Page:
Will Hamilton’s Accusers Recant?

A Follow-Up on the Charges that Alexander Hamilton Was an “Enslaver”

By Nancy Spannaus

Dec. 11, 2020—Thorough documentation has been published by Hamilton scholar Michael Newton and the pseudonymous Philo Hamilton, ripping apart the fallacies in the recent essay by Jessie Serfilippi labeling Alexander Hamilton an “enslaver.” The question is: Will the accusers recant?

Will Hamilton's Accusers Recant?

Slave shackles in an exhibit of the National Museum of American History

So far, to the knowledge of this writer, there has been no substantive response from Serfilippi or the host of mainstream media outlets which rushed to publicize her charges without any attempt to verify their accuracy. The New York Times, Time magazine, and even the Smithsonian magazine, wrote articles that basically reiterated Serfilippi’s charges without a serious investigation into the substance of the matter.

Unfortunately, this was as predictable as it is shameful. One might have thought the New York Times would have thought twice, given the blowback it suffered in respect to the 1619 Project.  But apparently not.

Credit should go to The Federalist, which published a rather thorough piece by Newton on Nov. 19 and the National Review, which published an article on Dec. 3. Albany’s Daily Gazette published an article disputing the charges on Nov. 15, based on an interview with Hamilton descendant Douglas Hamilton. The article presented Douglas Hamilton as one of the participants in producing the rebuttal.

But the Schuyler Mansion, a facility run by the New York State Parks Department, and the employer of interpreter Serfilippi, has so far shown no inclination to back down.

My Letter

This author entered the fray on Dec 2, writing a letter to the editor of the Albany Times-Union, which had published a promotional piece on Serfilippi on Dec. 1. My letter (see pdf here) was published under the title “Recent Essay on Hamilton and Slavery Lacking” on Dec. 9. The text follows:

I am the author of the book “Hamilton Versus Wall Street, The Core Principles of the American System of Economics,” and also manage a blog called AmericanSystemNow. I have studied Alexander Hamilton for more than 40 years and am following the debate on his record as closely as I can.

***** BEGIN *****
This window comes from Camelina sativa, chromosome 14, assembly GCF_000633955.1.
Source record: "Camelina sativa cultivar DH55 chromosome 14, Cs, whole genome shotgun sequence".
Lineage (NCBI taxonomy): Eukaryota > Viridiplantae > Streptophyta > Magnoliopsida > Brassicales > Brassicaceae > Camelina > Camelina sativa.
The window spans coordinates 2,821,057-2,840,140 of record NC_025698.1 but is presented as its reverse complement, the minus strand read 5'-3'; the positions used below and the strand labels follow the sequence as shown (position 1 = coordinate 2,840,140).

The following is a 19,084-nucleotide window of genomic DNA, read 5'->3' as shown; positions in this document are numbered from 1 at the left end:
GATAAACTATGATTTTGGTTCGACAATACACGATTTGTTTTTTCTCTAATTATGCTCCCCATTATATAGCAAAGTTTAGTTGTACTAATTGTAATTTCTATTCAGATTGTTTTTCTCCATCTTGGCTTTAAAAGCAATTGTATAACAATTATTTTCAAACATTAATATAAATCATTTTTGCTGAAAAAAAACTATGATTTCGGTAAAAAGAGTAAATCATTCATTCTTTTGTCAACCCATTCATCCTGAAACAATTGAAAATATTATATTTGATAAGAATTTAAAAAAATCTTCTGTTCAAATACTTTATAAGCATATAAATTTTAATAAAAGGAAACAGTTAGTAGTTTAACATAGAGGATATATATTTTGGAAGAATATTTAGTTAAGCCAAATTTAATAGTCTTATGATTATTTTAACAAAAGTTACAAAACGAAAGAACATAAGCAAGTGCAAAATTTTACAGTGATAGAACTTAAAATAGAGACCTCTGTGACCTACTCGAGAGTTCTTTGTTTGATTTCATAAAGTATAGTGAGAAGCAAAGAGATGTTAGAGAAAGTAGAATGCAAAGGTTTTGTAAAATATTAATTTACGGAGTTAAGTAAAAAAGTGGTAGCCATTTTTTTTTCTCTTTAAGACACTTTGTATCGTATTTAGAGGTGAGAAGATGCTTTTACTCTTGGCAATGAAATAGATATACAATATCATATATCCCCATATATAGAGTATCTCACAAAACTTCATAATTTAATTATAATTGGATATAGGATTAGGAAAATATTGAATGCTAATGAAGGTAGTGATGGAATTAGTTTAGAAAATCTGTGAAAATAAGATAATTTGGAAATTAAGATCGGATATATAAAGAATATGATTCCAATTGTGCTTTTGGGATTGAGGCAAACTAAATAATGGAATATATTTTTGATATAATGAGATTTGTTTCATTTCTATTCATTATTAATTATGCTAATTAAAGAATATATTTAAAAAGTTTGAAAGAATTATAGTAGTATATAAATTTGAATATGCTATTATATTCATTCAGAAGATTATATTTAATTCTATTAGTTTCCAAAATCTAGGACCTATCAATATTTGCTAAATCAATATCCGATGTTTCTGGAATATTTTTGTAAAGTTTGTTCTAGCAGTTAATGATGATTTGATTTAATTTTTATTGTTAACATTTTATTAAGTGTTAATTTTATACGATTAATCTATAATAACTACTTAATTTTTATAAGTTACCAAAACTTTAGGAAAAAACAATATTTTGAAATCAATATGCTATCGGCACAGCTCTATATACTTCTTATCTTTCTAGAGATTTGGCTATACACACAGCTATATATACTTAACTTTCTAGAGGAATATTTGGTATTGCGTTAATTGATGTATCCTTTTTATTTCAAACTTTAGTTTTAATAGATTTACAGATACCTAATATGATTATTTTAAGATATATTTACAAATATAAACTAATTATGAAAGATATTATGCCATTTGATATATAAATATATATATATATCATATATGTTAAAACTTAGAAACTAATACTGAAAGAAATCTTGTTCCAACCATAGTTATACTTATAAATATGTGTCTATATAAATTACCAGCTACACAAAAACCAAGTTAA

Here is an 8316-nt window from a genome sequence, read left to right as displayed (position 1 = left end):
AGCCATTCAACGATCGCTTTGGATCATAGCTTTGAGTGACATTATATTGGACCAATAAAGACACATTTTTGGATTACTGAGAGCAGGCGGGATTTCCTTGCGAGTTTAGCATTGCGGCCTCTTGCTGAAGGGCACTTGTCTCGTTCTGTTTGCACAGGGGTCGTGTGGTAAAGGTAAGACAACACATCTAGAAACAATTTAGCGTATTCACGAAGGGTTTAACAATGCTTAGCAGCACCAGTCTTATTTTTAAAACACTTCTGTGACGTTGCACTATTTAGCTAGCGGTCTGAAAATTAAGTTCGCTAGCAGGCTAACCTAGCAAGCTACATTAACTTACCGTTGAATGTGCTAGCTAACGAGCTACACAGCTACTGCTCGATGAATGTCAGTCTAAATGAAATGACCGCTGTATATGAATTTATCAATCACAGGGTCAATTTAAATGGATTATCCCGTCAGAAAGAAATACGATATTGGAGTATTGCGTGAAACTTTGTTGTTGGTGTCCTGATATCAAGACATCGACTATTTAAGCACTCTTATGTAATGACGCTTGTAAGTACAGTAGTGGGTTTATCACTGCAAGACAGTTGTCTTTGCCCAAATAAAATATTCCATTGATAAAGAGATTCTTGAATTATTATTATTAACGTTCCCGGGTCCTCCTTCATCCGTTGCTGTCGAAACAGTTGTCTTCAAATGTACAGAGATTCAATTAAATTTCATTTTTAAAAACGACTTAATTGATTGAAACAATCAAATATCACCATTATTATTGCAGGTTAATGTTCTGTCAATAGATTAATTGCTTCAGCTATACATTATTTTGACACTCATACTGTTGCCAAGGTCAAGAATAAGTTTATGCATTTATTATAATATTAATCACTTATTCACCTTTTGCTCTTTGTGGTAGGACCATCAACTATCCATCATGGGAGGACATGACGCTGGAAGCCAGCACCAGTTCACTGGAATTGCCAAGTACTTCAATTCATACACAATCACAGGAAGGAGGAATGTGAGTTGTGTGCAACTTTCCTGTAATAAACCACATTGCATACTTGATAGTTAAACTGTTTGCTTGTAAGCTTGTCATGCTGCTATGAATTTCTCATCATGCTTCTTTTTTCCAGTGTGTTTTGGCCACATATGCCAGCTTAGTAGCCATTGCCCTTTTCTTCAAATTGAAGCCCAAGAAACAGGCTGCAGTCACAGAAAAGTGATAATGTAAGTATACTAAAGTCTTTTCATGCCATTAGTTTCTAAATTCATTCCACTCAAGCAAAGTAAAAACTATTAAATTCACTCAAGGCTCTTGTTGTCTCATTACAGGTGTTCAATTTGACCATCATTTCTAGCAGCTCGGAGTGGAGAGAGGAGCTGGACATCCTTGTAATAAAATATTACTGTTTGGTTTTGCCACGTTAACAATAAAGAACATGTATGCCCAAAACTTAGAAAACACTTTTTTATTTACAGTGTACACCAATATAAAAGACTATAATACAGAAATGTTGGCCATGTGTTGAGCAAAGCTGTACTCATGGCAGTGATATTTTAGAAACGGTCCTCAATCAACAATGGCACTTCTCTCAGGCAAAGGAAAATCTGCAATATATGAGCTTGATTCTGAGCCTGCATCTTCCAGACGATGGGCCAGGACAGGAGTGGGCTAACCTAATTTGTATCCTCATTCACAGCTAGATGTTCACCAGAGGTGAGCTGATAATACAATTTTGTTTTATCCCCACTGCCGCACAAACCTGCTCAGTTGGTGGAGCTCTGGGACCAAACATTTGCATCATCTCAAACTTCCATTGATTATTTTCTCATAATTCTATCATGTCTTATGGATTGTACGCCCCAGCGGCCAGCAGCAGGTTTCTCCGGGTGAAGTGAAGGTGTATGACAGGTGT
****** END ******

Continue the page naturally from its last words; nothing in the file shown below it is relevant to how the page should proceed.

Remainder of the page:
Regarding Jessie Serfilippi’s essay purporting to prove that Hamilton was an “enslaver,” upon reading her document, I was appalled by her assertions claiming that Hamilton’s involvement in slavery was “essential to his identity, both personally and professionally,” but more perturbed that she gave short shrift to his involvement in the mission of the New-York Manumission Society, which was, in fact, to abolish slavery. He was even the author[1] of a resolution calling on members of the society to free their slaves — a resolution that was defeated.

Of primary importance to readers, however, is the publication of a detailed expose of the fallacies, misstatements, and outright errors of Serfilippi’s work that has been published by Hamilton scholar Michael E. Newton and the pseudonymous Philo Hamilton. Readers should be aware of this document, which can be accessed at https://tinyurl.com/yxj3yvke. DiscoveringHamilton.com is Newton’s blog.

Will Hamilton's Accusers Recant?

Alexander Hamilton, founder of the American System. Portrait, Painted by John Trumbull

It is to be hoped that there will be more publicity of the now-updated Newton/Philo Hamilton document, and serious discussion of the substance. Such a dialogue would surely lead the accusers to recant.

The issue is extremely important, precisely because Hamilton’s role in establishing our political economy and establishing the American System are vital to our future today. As part of further discussion, I recommend my own evaluation that Hamilton’s economic principles themselves aimed to eliminate slavery, and that it was the defeat of those principles which led to the tragedy of the Civil War.

[1] More precisely, Hamilton was a member of the committee which proposed that resolution. It is not confirmed that he wrote it.